The geochemistry ( Greek γεω- geo- , the Earth concerning '[to γῆ ge ' earth '], and chemistry ) is a branch of chemistry that deals with the material construction of the distribution, stability and the cycle of chemical elements and their isotopes in minerals , rocks , soil , water , earth's atmosphere and biosphere . It is the scientific discipline that combines geology and chemistry. It shares the object of investigation with geology and the investigation methods with chemistry.
Until the late 19th century, a descriptive approach was pursued in the geosciences, which sought to understand rocks and minerals according to their external properties, but did not or hardly included the material basis and their chemical dynamics. Understanding these dynamics is essential, however, because many questions can only be answered by geochemical approaches.
The history of modern geochemistry, of which Victor Moritz Goldschmidt , Wladimir Iwanowitsch Wernadski , Frank Wigglesworth Clarke and Alfred Treibs were among the founders in the early to mid-20th century, is therefore closely linked to that of geology and mineralogy . The term itself goes back to the Swiss chemist Christian Friedrich Schönbein (1838). The work of Karl Gustav Bischof (1846), Justus Roth (1818–1892; 1859) and James David Forbes (1868) represented important stages on the way to a modern understanding of geochemistry .
In modern geochemistry, the subject is divided into two parts. On the one hand there is the investigation of metamorphic and igneous rocks, whereby the main focus is on their trace element content and (mostly radiogenic) isotope ratios, with the aim of being able to make statements about age ( geochronology ) and formation conditions ( geothermobarometry ). In the area of the reconstruction of the earliest geological history, there is an overlap with planetology and cosmochemistry . On the other hand there is the investigation of sediments, water, soils, living beings and the air, with the investigation of stable isotopes and the speciation of elements playing a prominent role. At this end of the spectrum of geochemistry, biogeochemistry , i.e. the study of the influence of organisms on the chemistry of the earth, forms the transition to biochemistry and biology .
For the analysis of liquid samples, ion exchange chromatography is often used to determine the main elements , optical emission spectrometry with inductively coupled plasma (ICP-OES) for trace elements and mass spectrometry with inductively coupled plasma (ICP-MS) for ultra- trace elements . The latter can also be used to measure the frequency of different isotopes in a sample. Through the coupling with a laser, solid samples can also be examined with the ICP-MS, with the laser removing material from the sample surface. Another way to measure the chemical composition of solid samples directly is electron beam microanalysis . Often solid samples are also subjected to a digestion and either melted or dissolved. The solidified orodispersible tablet can then be examined using X-ray fluorescence analysis, while the entire range of the above-mentioned methods is available for solutions.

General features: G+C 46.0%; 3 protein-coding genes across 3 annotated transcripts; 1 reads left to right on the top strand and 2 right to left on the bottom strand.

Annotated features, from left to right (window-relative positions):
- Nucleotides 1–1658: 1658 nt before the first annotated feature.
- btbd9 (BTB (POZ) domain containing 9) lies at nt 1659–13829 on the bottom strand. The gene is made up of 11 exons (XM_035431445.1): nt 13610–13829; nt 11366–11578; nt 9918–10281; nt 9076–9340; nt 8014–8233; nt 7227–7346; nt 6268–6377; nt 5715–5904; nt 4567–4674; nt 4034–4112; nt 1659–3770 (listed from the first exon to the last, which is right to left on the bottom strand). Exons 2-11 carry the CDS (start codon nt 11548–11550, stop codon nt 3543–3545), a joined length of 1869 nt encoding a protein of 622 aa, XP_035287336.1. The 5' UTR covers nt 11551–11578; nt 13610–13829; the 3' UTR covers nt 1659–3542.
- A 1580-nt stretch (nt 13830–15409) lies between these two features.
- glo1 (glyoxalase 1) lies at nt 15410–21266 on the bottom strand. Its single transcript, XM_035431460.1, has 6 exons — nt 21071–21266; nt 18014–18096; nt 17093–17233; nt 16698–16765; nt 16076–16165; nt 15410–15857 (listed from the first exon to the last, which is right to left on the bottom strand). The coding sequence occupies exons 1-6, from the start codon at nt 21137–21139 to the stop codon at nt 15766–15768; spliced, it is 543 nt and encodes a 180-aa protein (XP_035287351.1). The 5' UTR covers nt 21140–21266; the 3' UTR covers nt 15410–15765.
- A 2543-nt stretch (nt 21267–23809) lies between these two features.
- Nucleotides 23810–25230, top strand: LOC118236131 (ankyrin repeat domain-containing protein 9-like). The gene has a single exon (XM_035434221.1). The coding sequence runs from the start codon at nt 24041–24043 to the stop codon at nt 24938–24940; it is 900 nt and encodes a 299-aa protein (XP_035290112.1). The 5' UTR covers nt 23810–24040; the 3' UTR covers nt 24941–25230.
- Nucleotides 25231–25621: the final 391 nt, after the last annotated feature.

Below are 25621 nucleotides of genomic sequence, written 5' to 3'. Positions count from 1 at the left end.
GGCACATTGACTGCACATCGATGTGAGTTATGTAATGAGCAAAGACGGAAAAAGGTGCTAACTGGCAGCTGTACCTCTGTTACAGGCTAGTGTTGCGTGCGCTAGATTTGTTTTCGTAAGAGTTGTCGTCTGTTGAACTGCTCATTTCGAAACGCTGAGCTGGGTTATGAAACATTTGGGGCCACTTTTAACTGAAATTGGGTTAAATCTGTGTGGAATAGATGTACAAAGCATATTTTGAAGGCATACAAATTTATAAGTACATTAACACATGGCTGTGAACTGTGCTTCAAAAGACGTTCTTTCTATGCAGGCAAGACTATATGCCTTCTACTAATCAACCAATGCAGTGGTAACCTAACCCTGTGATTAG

In addition to these standard methods, there are other methods for special questions: Mössbauer spectroscopy to differentiate between divalent and trivalent iron , electron spin resonance for the detection of low concentrations of paramagnetic ions in minerals, X-ray absorption spectroscopy and atomic force microscopy for the chemical investigation of surfaces, Raman spectroscopy and infrared spectroscopy for Detection of certain bonds and the elements involved in them as well as the neutron activation analysis for extremely low concentrations.
- Geochemistry of the lithosphere
The content and distribution of elements in a mineral provide information about the history of the rock formation, including the pressure and temperature conditions at the time of formation ( geothermobarometry ). Many rock classifications are based on geochemical data. Examples are the TAS diagram (Total Alkali Silica) for glassy volcanic rocks and the subdivision of granites into S-type granites and I-type granites . The concentrations of lanthanides are very often used to determine the formation conditions and to classify rocks.
- Geochemistry of the hydrosphere
Hydrogeochemistry examines the water quality of surface and groundwater , the water cycle and the interactions between water and minerals.
- Geochemistry of the Earth's Atmosphere
Important topics in atmospheric chemistry are the greenhouse effect , air pollution from fine dust and acid rain .
Stable isotopes provide information about areas of formation, weathering processes and transport processes of rocks, ores and water; radiogenic isotopes enable the age of minerals and rocks to be determined ( geochronology ).
The investigation of meteorites provides information about the formation of the universe , the solar system and the earth .
The basics of geochemistry are taught in many geoscientific bachelor's degree programs (e.g. "Geosciences", "Geology / Mineralogy"). In-depth knowledge can be acquired in the master’s degree in “Geomaterials and Geochemistry” or in geochemical specializations, mostly mineralogically oriented degree programs. In German university policy, geochemistry is classified as a minor subject ; it is recorded by the “Small Subjects Unit” together with mineralogy, petrology and similar fields.
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- Marshall, CP; Fairbridge, RW (1999): Encyclopedia of geochemistry. Encyclopedia of Earth Sciences Series. Springer-Verlag, ISBN 0-412-75500-9
- Mason, B. & Moore, C. (1985): Principles of Geochemistry . 2nd Edition. Spectrum Academic Publishing House, ISBN 978-3-8274-1262-1
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